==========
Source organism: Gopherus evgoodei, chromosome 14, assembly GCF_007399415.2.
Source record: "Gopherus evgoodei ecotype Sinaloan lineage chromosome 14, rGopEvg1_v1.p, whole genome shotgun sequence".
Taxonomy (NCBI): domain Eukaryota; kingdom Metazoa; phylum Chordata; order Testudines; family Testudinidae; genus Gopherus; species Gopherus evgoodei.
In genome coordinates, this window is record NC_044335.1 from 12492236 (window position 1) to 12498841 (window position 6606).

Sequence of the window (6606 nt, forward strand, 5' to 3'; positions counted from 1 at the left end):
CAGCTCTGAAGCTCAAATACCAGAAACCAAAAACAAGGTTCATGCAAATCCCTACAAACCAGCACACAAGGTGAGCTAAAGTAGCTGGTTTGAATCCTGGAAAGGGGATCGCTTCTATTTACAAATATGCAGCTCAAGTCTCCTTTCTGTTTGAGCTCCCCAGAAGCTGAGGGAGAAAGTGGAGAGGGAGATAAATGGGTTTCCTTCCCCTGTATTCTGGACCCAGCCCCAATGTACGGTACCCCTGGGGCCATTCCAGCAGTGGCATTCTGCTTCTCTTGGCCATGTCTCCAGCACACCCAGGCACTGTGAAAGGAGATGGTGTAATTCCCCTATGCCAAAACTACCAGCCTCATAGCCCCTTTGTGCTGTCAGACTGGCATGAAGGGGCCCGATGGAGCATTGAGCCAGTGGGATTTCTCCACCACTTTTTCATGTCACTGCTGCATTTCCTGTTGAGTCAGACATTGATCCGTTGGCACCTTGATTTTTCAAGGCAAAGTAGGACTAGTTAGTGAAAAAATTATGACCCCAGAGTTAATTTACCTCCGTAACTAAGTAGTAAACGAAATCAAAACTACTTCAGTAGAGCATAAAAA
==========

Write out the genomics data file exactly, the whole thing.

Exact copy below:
Source organism: Gopherus evgoodei, chromosome 14, assembly GCF_007399415.2.
Source record: "Gopherus evgoodei ecotype Sinaloan lineage chromosome 14, rGopEvg1_v1.p, whole genome shotgun sequence".
Taxonomy (NCBI): domain Eukaryota; kingdom Metazoa; phylum Chordata; order Testudines; family Testudinidae; genus Gopherus; species Gopherus evgoodei.
In genome coordinates, this window is record NC_044335.1 from 12492236 (window position 1) to 12498841 (window position 6606).

Sequence of the window (6606 nt, forward strand, 5' to 3'; positions counted from 1 at the left end):
CAGCTCTGAAGCTCAAATACCAGAAACCAAAAACAAGGTTCATGCAAATCCCTACAAACCAGCACACAAGGTGAGCTAAAGTAGCTGGTTTGAATCCTGGAAAGGGGATCGCTTCTATTTACAAATATGCAGCTCAAGTCTCCTTTCTGTTTGAGCTCCCCAGAAGCTGAGGGAGAAAGTGGAGAGGGAGATAAATGGGTTTCCTTCCCCTGTATTCTGGACCCAGCCCCAATGTACGGTACCCCTGGGGCCATTCCAGCAGTGGCATTCTGCTTCTCTTGGCCATGTCTCCAGCACACCCAGGCACTGTGAAAGGAGATGGTGTAATTCCCCTATGCCAAAACTACCAGCCTCATAGCCCCTTTGTGCTGTCAGACTGGCATGAAGGGGCCCGATGGAGCATTGAGCCAGTGGGATTTCTCCACCACTTTTTCATGTCACTGCTGCATTTCCTGTTGAGTCAGACATTGATCCGTTGGCACCTTGATTTTTCAAGGCAAAGTAGGACTAGTTAGTGAAAAAATTATGACCCCAGAGTTAATTTACCTCCGTAACTAAGTAGTAAACGAAATCAAAACTACTTCAGTAGAGCATAAAAA